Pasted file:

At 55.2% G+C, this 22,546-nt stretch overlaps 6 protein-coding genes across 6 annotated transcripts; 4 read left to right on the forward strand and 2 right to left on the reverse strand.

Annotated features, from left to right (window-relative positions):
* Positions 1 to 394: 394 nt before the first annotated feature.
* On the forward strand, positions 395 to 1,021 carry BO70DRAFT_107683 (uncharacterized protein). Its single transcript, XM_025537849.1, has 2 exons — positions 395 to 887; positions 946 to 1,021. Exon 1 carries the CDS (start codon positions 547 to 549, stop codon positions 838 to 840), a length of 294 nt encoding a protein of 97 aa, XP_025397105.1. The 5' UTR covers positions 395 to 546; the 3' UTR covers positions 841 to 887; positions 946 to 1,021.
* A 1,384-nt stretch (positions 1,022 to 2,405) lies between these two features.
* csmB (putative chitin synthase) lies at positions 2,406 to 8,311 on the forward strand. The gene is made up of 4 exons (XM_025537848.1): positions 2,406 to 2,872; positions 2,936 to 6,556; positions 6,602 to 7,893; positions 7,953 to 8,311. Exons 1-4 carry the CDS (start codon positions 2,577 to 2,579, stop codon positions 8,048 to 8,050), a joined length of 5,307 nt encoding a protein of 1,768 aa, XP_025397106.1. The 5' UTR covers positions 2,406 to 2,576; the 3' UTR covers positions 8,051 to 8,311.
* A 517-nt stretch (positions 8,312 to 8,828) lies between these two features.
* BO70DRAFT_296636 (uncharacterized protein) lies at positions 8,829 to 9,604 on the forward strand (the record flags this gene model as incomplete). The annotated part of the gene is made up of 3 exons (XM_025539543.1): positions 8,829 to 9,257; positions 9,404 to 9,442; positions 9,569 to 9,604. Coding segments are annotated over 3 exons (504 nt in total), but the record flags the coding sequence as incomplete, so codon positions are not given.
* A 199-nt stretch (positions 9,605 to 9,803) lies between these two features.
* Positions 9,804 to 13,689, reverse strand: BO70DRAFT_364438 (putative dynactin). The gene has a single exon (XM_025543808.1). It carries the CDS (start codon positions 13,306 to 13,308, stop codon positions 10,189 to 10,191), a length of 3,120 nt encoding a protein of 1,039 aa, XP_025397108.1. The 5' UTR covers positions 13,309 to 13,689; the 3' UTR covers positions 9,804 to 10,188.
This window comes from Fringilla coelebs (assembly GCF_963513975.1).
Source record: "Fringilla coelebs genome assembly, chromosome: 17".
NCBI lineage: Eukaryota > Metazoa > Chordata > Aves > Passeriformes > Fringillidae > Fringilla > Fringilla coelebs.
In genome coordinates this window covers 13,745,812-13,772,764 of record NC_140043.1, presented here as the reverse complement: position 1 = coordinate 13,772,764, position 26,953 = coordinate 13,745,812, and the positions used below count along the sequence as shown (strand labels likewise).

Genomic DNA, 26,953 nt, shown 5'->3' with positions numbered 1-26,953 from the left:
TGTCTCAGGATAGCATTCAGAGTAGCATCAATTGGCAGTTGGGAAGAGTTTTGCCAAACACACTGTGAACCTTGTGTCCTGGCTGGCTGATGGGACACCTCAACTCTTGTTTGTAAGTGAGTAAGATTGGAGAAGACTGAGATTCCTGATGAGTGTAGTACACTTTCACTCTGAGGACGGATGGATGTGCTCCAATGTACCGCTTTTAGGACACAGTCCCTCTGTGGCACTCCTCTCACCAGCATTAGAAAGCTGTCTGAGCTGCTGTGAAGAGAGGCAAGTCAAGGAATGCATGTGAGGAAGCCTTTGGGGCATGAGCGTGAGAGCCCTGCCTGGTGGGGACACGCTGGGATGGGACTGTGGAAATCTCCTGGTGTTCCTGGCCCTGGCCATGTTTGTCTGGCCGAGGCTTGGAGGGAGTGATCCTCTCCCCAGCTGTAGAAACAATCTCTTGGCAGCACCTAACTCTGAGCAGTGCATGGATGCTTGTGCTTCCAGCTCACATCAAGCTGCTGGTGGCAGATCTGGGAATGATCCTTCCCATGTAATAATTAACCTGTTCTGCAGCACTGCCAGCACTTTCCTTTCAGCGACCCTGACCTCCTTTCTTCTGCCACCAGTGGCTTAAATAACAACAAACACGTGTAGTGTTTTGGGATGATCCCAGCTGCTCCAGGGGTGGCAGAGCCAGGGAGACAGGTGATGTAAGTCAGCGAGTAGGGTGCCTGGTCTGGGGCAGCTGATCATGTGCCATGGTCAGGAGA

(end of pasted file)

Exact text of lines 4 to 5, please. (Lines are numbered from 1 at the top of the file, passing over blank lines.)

* On the forward strand, positions 395 to 1,021 carry BO70DRAFT_107683 (uncharacterized protein). Its single transcript, XM_025537849.1, has 2 exons — positions 395 to 887; positions 946 to 1,021. Exon 1 carries the CDS (start codon positions 547 to 549, stop codon positions 838 to 840), a length of 294 nt encoding a protein of 97 aa, XP_025397105.1. The 5' UTR covers positions 395 to 546; the 3' UTR covers positions 841 to 887; positions 946 to 1,021.
* A 1,384-nt stretch (positions 1,022 to 2,405) lies between these two features.